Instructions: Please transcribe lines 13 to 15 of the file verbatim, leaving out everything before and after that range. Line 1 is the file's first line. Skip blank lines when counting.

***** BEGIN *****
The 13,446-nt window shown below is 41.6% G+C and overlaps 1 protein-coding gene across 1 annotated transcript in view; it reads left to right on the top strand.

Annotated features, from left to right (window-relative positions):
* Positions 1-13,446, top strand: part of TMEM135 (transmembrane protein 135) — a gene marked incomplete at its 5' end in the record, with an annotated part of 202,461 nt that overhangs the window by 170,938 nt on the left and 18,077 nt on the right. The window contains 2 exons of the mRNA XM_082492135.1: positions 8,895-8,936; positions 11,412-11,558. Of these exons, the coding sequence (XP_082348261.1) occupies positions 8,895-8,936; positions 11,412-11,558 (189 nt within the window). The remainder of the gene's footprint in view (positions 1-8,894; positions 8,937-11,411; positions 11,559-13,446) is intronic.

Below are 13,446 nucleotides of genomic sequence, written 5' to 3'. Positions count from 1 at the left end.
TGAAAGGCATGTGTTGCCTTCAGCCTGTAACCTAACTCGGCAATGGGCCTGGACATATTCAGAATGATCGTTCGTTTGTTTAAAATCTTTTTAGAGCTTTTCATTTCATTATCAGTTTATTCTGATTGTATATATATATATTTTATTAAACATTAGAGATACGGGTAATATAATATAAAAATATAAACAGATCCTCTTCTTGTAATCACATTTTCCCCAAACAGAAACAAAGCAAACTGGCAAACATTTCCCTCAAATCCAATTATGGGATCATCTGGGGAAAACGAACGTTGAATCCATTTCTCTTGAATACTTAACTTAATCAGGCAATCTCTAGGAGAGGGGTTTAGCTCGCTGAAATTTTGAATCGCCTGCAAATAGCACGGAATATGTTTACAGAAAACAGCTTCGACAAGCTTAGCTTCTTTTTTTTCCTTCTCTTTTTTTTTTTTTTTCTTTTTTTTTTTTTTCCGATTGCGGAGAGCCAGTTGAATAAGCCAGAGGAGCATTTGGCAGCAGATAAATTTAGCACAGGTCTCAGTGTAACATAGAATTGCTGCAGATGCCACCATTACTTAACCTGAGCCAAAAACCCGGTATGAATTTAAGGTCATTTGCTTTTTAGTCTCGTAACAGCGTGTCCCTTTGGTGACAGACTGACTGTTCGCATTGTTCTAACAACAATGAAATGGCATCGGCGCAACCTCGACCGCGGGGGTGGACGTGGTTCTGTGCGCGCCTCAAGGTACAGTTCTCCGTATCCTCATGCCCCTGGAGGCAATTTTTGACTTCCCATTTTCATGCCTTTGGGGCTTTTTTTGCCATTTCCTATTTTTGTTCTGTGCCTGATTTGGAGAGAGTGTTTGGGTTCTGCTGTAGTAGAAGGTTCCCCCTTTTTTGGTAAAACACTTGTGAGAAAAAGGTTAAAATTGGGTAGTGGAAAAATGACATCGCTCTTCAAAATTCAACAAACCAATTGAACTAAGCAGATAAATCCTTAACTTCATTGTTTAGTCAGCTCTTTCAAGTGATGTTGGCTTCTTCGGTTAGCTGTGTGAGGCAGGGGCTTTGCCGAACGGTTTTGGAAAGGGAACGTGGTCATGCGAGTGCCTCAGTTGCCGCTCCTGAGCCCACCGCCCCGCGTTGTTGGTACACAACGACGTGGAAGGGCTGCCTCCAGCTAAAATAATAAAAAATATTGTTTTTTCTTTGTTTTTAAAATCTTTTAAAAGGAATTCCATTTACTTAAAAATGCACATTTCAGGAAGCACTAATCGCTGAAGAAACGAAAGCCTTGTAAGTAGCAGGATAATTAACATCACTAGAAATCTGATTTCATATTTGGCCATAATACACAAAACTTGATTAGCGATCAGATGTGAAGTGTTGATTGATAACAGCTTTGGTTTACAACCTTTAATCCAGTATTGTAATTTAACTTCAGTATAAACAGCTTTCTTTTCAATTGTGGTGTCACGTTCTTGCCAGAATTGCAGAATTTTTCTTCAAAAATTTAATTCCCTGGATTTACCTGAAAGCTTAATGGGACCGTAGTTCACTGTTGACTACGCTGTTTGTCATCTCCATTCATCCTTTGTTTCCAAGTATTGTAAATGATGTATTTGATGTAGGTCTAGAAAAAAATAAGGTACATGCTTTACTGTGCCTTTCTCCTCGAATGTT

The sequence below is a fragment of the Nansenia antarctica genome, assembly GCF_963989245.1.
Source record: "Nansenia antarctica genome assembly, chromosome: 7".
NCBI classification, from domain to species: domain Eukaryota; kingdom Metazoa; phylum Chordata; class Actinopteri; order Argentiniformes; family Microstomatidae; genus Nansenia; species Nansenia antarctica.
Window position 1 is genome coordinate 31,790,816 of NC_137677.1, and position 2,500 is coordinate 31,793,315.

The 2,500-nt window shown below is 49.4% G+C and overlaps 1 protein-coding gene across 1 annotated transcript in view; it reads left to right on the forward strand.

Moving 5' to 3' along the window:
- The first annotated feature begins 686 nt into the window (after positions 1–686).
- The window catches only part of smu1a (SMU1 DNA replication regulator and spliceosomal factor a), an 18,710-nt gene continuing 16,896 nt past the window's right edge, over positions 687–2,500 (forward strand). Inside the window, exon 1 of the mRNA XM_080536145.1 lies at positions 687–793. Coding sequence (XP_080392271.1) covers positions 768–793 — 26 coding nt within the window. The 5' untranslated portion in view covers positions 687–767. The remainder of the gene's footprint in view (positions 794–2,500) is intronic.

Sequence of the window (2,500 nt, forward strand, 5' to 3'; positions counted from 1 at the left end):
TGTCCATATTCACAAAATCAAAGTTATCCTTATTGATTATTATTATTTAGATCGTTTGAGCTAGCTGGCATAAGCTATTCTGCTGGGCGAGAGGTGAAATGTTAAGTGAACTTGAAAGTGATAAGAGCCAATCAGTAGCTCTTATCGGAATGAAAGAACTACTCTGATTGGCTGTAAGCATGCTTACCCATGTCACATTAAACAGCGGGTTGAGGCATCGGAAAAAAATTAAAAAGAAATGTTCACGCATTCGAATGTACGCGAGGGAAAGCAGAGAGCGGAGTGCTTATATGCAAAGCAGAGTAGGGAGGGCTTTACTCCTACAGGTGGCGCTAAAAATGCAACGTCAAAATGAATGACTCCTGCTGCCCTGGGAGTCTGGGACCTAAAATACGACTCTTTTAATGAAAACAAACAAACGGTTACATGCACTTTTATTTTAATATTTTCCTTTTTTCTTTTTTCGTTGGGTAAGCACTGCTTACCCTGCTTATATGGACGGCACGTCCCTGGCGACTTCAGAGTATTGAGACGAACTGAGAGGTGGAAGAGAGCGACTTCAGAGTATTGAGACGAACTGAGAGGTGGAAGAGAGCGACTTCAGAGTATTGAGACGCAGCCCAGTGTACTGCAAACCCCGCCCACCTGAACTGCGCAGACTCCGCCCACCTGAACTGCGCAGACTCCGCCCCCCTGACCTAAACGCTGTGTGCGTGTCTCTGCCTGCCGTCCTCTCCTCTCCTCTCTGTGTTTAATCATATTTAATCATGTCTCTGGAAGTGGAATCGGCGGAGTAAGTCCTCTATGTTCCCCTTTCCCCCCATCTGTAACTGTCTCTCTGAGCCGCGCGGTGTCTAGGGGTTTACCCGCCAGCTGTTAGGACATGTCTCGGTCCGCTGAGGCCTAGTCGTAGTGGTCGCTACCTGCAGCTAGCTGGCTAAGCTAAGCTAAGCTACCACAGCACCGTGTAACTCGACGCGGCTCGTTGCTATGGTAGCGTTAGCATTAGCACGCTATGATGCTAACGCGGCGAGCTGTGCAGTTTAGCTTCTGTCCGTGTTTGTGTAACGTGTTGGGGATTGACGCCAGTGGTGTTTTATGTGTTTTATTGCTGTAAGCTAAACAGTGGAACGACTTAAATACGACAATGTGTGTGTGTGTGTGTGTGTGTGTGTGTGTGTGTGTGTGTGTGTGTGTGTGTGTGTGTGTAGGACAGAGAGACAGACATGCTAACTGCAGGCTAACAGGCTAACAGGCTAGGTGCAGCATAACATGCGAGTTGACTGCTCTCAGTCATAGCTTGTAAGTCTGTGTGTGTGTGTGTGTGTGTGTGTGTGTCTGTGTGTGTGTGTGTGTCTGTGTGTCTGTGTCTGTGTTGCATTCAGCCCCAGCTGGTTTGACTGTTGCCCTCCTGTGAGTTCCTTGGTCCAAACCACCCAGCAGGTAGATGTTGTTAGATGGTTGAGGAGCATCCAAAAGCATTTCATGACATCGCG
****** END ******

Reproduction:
- The window catches only part of smu1a (SMU1 DNA replication regulator and spliceosomal factor a), an 18,710-nt gene continuing 16,896 nt past the window's right edge, over positions 687–2,500 (forward strand). Inside the window, exon 1 of the mRNA XM_080536145.1 lies at positions 687–793. Coding sequence (XP_080392271.1) covers positions 768–793 — 26 coding nt within the window. The 5' untranslated portion in view covers positions 687–767. The remainder of the gene's footprint in view (positions 794–2,500) is intronic.

Sequence of the window (2,500 nt, forward strand, 5' to 3'; positions counted from 1 at the left end):
TGTCCATATTCACAAAATCAAAGTTATCCTTATTGATTATTATTATTTAGATCGTTTGAGCTAGCTGGCATAAGCTATTCTGCTGGGCGAGAGGTGAAATGTTAAGTGAACTTGAAAGTGATAAGAGCCAATCAGTAGCTCTTATCGGAATGAAAGAACTACTCTGATTGGCTGTAAGCATGCTTACCCATGTCACATTAAACAGCGGGTTGAGGCATCGGAAAAAAATTAAAAAGAAATGTTCACGCATTCGAATGTACGCGAGGGAAAGCAGAGAGCGGAGTGCTTATATGCAAAGCAGAGTAGGGAGGGCTTTACTCCTACAGGTGGCGCTAAAAATGCAACGTCAAAATGAATGACTCCTGCTGCCCTGGGAGTCTGGGACCTAAAATACGACTCTTTTAATGAAAACAAACAAACGGTTACATGCACTTTTATTTTAATATTTTCCTTTTTTCTTTTTTCGTTGGGTAAGCACTGCTTACCCTGCTTATATGGACGGCACGTCCCTGGCGACTTCAGAGTATTGAGACGAACTGAGAGGTGGAAGAGAGCGACTTCAGAGTATTGAGACGAACTGAGAGGTGGAAGAGAGCGACTTCAGAGTATTGAGACGCAGCCCAGTGTACTGCAAACCCCGCCCACCTGAACTGCGCAGACTCCGCCCACCTGAACTGCGCAGACTCCGCCCCCCTGACCTAAACGCTGTGTGCGTGTCTCTGCCTGCCGTCCTCTCCTCTCCTCTCTGTGTTTAATCATATTTAATCATGTCTCTGGAAGTGGAATCGGCGGAGTAAGTCCTCTATGTTCCCCTTTCCCCCCATCTGTAACTGTCTCTCTGAGCCGCGCGGTGTCTAGGGGTTTACCCGCCAGCTGTTAGGACATGTCTCGGTCCGCTGAGGCCTAGTCGTAGTGGTCGCTACCTGCAGCTAGCTGGCTAAGCTAAGCTAAGCTACCACAGCACCGTGTAACTCGACGCGGCTCGTTGCTATGGTAGCGTTAGCATTAGCACGCTATGATGCTAACGCGGCGAGCTGTGCAGTTTAGCTTCTGTCCGTGTTTGTGTAACGTGTTGGGGATTGACGCCAGTGGTGTTTTATGTGTTTTATTGCTGTAAGCTAAACAGTGGAACGACTTAAATACGACAATGTGTGTGTGTGTGTGTGTGTGTGTGTGTGTGTGTGTGTGTGTGTGTGTGTGTGTGTGTGTAGGACAGAGAGACAGACATGCTAACTGCAGGCTAACAGGCTAACAGGCTAGGTGCAGCATAACATGCGAGTTGACTGCTCTCAGTCATAGCTTGTAAGTCTGTGTGTGTGTGTGTGTGTGTGTGTGTGTCTGTGTGTGTGTGTGTGTCTGTGTGTCTGTGTCTGTGTTGCATTCAGCCCCAGCTGGTTTGACTGTTGCCCTCCTGTGAGTTCCTTGGTCCAAACCACCCAGCAGGTAGATGTTGTTAGATGGTTGAGGAGCATCCAAAAGCATTTCATGACATCGCG